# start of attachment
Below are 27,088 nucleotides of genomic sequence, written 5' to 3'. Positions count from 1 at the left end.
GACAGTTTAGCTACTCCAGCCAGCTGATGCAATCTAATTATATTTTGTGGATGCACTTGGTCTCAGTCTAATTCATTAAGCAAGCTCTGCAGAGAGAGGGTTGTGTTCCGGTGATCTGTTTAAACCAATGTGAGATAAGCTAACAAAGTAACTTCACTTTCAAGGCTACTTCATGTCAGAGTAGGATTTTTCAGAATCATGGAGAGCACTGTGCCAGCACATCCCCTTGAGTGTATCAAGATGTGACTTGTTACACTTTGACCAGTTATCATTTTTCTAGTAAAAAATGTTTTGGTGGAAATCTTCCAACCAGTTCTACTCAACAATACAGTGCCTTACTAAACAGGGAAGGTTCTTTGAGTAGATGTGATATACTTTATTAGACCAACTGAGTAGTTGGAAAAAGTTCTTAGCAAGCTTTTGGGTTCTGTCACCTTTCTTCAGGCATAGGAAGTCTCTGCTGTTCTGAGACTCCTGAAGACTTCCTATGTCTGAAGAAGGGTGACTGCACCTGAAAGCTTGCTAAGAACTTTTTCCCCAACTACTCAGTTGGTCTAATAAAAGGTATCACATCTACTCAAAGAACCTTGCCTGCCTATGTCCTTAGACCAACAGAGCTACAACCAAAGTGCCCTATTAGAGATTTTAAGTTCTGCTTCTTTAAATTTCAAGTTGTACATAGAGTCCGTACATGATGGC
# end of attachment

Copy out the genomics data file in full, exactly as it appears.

Below are 27,088 nucleotides of genomic sequence, written 5' to 3'. Positions count from 1 at the left end.
GACAGTTTAGCTACTCCAGCCAGCTGATGCAATCTAATTATATTTTGTGGATGCACTTGGTCTCAGTCTAATTCATTAAGCAAGCTCTGCAGAGAGAGGGTTGTGTTCCGGTGATCTGTTTAAACCAATGTGAGATAAGCTAACAAAGTAACTTCACTTTCAAGGCTACTTCATGTCAGAGTAGGATTTTTCAGAATCATGGAGAGCACTGTGCCAGCACATCCCCTTGAGTGTATCAAGATGTGACTTGTTACACTTTGACCAGTTATCATTTTTCTAGTAAAAAATGTTTTGGTGGAAATCTTCCAACCAGTTCTACTCAACAATACAGTGCCTTACTAAACAGGGAAGGTTCTTTGAGTAGATGTGATATACTTTATTAGACCAACTGAGTAGTTGGAAAAAGTTCTTAGCAAGCTTTTGGGTTCTGTCACCTTTCTTCAGGCATAGGAAGTCTCTGCTGTTCTGAGACTCCTGAAGACTTCCTATGTCTGAAGAAGGGTGACTGCACCTGAAAGCTTGCTAAGAACTTTTTCCCCAACTACTCAGTTGGTCTAATAAAAGGTATCACATCTACTCAAAGAACCTTGCCTGCCTATGTCCTTAGACCAACAGAGCTACAACCAAAGTGCCCTATTAGAGATTTTAAGTTCTGCTTCTTTAAATTTCAAGTTGTACATAGAGTCCGTACATGATGGC